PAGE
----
Music from video games can have a wonderfully soothing effect—after all, it is often designed to be emotionally affecting yet sit in the background. To that end, as Christmas rolls around, it’s a good time to pluck out some of the more delicate, relaxing tracks either from games themselves or alternative arrangements recorded by ensembles and soloists.
Please enjoy this selection of soft, silky and occasionally spooky tracks which, whether intentionally or not, seem to evoke winter, snowy weather and that magical, fantastical feeling of Christmas time.
Released earlier this year, I Am
Satsuma Setsuna was a title explicitly conceived to give nostalgic JRPG fans of classics like Chrono Trigger more of the same (the developer is literally called ‘Tokyo RPG Factory’). The creators opted for an entirely piano-based score which, since the game is set entirely during winter, is specially crafted to suggest snowy forests and towns.
Once Upon a time…, performed by Randy Kerber, begins with delicate arpeggios in thirds: the sound of snowflakes.
I know, I know, this year’s artful ABZÛ is all about water and wet things. But if you close your eyes and imagine a vast, shimmering, icy cave whilst listening to this sublime Austin Wintory piece, you can’t help but be transported by the transcendent melody, spacey reverb and heavenly choir.
I swear, if Wintory doesn’t stop his relentless march of creating beautiful AND interesting scores that put others to shame, all us writers will have to start calling him the “James Horner of game music” or some similar baubles.
When he’s not composing music for various series including Metal Gear Solid, Bayonetta and Yakuza, Norihiko Hibino is wielding his sax and teaming up with pianist AYAKI to create Prescription for Sleep albums as the duo GENTLE LOVE. Prior to recent albums focusing on the music of individual games like Chrono Trigger, Secret of Mana and Undertale, the pair released soporific mixtapes drawing from all sorts of classic game music, including this track from the coldest region of Tamriel—Skyrim.
No one ever said this was going to be a lighthearted playlist. There’s something chilling about this instrumental track from French Canadian singer-songwriter Coeur de Pirate’s 2014 soundtrack for Child of Light. The piano that leads the piece is like a lonely child wandering in the cold, snowy woods; the attendant string ensemble is a pack of winter fairies guiding them away from—or perhaps towards—darkness and danger.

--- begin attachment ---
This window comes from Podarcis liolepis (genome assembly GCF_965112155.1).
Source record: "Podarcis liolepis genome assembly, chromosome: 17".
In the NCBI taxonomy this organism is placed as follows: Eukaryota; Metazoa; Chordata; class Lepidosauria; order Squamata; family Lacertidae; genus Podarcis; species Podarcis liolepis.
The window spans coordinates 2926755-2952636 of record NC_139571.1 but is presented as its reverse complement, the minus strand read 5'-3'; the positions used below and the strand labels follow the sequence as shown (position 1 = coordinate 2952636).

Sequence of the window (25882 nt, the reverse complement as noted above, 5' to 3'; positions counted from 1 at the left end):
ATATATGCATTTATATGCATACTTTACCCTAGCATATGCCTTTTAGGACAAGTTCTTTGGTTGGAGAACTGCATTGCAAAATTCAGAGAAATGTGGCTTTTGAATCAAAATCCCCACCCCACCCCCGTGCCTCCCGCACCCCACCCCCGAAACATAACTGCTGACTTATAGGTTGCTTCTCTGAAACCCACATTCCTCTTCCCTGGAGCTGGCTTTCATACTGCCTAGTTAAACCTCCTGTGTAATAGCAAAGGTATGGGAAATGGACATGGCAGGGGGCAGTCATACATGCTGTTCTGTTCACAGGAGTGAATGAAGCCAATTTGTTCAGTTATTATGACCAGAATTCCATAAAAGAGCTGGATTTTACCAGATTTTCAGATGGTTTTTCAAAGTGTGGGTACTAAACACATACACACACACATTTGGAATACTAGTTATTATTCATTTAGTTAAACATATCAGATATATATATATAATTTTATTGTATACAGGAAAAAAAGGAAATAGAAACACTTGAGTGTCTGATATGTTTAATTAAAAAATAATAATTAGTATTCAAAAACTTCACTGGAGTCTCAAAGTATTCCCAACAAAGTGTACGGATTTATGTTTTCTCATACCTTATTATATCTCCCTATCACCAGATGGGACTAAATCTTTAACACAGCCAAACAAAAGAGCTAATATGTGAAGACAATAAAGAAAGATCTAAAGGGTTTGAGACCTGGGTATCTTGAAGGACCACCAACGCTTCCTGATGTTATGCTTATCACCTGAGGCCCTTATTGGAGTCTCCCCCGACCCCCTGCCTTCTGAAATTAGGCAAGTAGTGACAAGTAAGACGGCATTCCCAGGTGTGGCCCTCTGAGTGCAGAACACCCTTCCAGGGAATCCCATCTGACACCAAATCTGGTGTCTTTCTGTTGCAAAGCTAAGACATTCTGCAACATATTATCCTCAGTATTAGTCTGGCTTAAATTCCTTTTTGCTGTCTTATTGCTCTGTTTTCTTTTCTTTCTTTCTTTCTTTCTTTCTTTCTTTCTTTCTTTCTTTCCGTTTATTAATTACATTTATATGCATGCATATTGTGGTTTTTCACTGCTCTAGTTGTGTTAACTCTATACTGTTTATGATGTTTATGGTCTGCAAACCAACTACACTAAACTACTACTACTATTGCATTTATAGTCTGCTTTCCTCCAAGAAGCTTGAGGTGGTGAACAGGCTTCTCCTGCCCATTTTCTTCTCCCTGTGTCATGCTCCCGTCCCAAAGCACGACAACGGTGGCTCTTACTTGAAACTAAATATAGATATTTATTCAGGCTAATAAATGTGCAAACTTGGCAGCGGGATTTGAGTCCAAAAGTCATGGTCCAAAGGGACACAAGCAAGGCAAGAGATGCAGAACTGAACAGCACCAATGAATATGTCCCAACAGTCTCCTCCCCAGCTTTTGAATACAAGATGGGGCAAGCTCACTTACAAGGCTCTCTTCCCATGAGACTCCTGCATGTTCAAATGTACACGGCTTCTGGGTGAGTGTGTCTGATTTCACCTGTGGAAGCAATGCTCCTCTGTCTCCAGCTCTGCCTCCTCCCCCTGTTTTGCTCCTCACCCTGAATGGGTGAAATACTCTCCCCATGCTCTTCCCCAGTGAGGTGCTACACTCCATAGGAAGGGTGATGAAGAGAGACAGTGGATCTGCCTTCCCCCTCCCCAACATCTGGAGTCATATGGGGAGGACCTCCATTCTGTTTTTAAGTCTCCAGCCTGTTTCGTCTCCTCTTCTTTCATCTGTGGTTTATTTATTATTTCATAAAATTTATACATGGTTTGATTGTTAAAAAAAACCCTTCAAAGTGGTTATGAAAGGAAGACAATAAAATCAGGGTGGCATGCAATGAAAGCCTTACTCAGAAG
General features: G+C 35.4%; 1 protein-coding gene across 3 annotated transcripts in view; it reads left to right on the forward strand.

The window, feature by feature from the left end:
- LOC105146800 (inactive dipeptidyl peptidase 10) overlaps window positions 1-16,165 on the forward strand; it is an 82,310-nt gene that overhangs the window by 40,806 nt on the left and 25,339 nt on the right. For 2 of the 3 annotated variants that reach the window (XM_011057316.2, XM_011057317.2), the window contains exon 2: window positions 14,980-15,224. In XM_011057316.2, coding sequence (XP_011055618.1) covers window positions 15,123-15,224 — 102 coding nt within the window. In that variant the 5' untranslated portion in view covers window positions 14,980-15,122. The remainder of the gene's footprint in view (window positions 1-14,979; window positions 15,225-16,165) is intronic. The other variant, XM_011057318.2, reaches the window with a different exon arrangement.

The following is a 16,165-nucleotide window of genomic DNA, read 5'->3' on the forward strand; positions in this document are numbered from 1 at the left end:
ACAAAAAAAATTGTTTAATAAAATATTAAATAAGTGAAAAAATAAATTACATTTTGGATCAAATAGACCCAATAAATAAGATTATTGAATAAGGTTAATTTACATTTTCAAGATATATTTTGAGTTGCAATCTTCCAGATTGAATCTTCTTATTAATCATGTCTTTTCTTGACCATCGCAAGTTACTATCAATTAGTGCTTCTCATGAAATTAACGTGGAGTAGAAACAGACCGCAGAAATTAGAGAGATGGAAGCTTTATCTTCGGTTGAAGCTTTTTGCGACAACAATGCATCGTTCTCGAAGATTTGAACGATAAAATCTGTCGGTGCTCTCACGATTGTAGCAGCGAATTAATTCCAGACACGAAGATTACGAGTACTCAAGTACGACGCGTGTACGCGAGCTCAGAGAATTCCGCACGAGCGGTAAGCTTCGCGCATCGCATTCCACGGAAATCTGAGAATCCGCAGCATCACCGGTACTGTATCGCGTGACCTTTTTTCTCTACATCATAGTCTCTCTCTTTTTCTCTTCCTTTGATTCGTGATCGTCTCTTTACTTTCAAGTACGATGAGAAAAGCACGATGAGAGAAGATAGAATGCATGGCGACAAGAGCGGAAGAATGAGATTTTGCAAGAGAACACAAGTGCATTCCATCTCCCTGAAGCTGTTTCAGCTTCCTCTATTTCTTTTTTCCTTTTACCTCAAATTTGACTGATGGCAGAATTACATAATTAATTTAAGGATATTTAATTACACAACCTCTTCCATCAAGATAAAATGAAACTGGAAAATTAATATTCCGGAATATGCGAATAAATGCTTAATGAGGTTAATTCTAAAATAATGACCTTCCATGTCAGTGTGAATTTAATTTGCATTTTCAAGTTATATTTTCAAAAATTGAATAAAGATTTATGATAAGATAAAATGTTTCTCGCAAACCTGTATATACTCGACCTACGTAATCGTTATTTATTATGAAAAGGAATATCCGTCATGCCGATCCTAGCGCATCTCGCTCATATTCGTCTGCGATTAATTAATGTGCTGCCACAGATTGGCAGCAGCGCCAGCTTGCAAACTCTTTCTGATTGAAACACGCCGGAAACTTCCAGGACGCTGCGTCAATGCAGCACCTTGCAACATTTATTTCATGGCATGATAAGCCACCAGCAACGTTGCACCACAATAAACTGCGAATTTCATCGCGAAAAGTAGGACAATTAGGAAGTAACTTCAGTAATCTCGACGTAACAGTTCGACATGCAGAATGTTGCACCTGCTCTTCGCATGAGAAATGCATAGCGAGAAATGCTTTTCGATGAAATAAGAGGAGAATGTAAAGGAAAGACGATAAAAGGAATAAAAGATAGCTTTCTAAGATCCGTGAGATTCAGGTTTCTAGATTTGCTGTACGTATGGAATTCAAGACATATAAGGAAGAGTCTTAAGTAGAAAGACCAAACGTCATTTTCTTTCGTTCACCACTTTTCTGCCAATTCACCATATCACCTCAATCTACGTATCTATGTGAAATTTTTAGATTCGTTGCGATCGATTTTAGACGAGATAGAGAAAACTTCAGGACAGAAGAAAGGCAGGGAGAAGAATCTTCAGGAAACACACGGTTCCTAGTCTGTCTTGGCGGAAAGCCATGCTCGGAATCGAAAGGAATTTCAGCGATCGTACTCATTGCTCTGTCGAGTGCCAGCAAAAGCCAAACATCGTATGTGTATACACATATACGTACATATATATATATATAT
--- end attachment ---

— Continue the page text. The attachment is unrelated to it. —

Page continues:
Japanese RPG series are never just about the games themselves—they’re also about the art and music (and cosplay) generated by fan communities and, frequently, recording artists. Suikoden is no different, although it—like Star Ocean, Tales of… and numerous others—isn’t as well-known in the West as Final Fantasy.
Throughout the Noughties, the Konami series saw the release of several albums of arrangements, including 2003’s Genso Suikoden Music Collection ~Celtic Collection~ from which this pretty vocal arrangement by Yuko Asai and Tetsuya Takahashi comes.
You can count me among the many fans of the original Tomb Raider scores by Nathan McCree, who recently joined the ranks of game composers to see the staging of an orchestral concerts featuring their most beloved music.
But spare a thought for Crystal Dynamics’ previous composer-of-choice for the series, Troels Brun Folmann, who oversaw the music of Tomb Raider from 2006-2008. Juxtaposed with his trademark bombastic, busy orchestral style is his ability to create beautiful, sparkling ambient music. This cue, from 2007’s Tomb Raider: Anniversary is like a big, warm, aural Christmas hug.
I’ve tried to avoid the obvious but there are just some tunes worth coming back to. You may not think of Kakariko Village from The Legend of Zelda series as a wintry place, yet this lush string orchestra arrangement of Koji Kondo’s theme (from the 1999 Hyrule Symphony album, co-arranged by Ryuichi Katsumata) is enough to melt the coldest heart.
Similar to the other touching 2014 ‘UbiArt’ game, Child of Light, First World War adventure game Valiant Hearts: The Great War has an enchanting, handcrafted feel to it. Its score features a number of composers including mysterious pianist Daniel Jacob Teper, contributor of several plaintive, arrestingly simple pieces.
There’s something snuggly yet sorrowful about this track and the way it’s produced. The sound of the piano is compressed and slightly distorted—’warmed up’— to make it feel more intimate. You can really hear the ping of the hammers on the strings of the higher notes, making them almost glockenspiel-like.
2011’s faux-JRPG To The Moon is a tearjerker and no mistake. Similar to Undertale, the game’s lead creator, Kan R. Gao, was also its main composer.
Moongazer may come across a bit over-sentimental but it resonates so perfectly with the themes and emotional drama of the game, one assumes, because it was composed by the same pen that wrote the story—and clearly a devotee of 16-bit era Square JRPGs and the music of Nobuo Uematsu.
Thank the lord for arranger/composer Shirō Hamaguchi and his work on Final Fantasy over the years. Released the same year as the game, the 1999 orchestral album FITHOS LUSEC WECOS VINOSEC: Final Fantasy VIII is near-perfect and tends to see its classily recorded tracks modded into the recent Steam version of the game by ardent fans.
Uematsu usually brought his A game to the world map music of the first nine (or so) titles in the series and this arrangement of Blue Fields is a haunting, mysterious masterpiece that conjures icy plains and glaciers.
This track also appeared in our epic blog battle over which Uematsu score is superior—Final Fantasy VII or VIII.
From all of the Laced Records team—have a Happy Christmas!